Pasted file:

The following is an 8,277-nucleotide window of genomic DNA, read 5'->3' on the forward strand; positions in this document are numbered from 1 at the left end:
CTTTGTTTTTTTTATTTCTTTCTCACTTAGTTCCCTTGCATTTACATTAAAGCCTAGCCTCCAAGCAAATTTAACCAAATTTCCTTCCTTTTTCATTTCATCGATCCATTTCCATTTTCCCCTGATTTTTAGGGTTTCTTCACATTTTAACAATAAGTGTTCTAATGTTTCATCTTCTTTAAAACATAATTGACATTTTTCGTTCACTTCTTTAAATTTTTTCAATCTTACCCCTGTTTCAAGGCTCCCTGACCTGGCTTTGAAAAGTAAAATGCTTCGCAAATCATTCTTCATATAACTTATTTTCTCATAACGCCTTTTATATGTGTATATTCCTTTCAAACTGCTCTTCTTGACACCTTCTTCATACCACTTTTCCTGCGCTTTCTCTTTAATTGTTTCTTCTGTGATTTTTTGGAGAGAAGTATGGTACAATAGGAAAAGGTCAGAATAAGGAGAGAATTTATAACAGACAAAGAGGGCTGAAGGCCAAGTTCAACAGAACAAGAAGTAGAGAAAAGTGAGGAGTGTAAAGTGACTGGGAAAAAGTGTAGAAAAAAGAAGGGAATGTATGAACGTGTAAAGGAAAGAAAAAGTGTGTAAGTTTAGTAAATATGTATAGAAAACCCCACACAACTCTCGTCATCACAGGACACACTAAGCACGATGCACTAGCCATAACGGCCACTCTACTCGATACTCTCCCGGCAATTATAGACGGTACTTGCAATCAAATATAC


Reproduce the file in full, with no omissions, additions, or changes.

The following is an 8,277-nucleotide window of genomic DNA, read 5'->3' on the forward strand; positions in this document are numbered from 1 at the left end:
CTTTGTTTTTTTTATTTCTTTCTCACTTAGTTCCCTTGCATTTACATTAAAGCCTAGCCTCCAAGCAAATTTAACCAAATTTCCTTCCTTTTTCATTTCATCGATCCATTTCCATTTTCCCCTGATTTTTAGGGTTTCTTCACATTTTAACAATAAGTGTTCTAATGTTTCATCTTCTTTAAAACATAATTGACATTTTTCGTTCACTTCTTTAAATTTTTTCAATCTTACCCCTGTTTCAAGGCTCCCTGACCTGGCTTTGAAAAGTAAAATGCTTCGCAAATCATTCTTCATATAACTTATTTTCTCATAACGCCTTTTATATGTGTATATTCCTTTCAAACTGCTCTTCTTGACACCTTCTTCATACCACTTTTCCTGCGCTTTCTCTTTAATTGTTTCTTCTGTGATTTTTTGGAGAGAAGTATGGTACAATAGGAAAAGGTCAGAATAAGGAGAGAATTTATAACAGACAAAGAGGGCTGAAGGCCAAGTTCAACAGAACAAGAAGTAGAGAAAAGTGAGGAGTGTAAAGTGACTGGGAAAAAGTGTAGAAAAAAGAAGGGAATGTATGAACGTGTAAAGGAAAGAAAAAGTGTGTAAGTTTAGTAAATATGTATAGAAAACCCCACACAACTCTCGTCATCACAGGACACACTAAGCACGATGCACTAGCCATAACGGCCACTCTACTCGATACTCTCCCGGCAATTATAGACGGTACTTGCAATCAAATATAC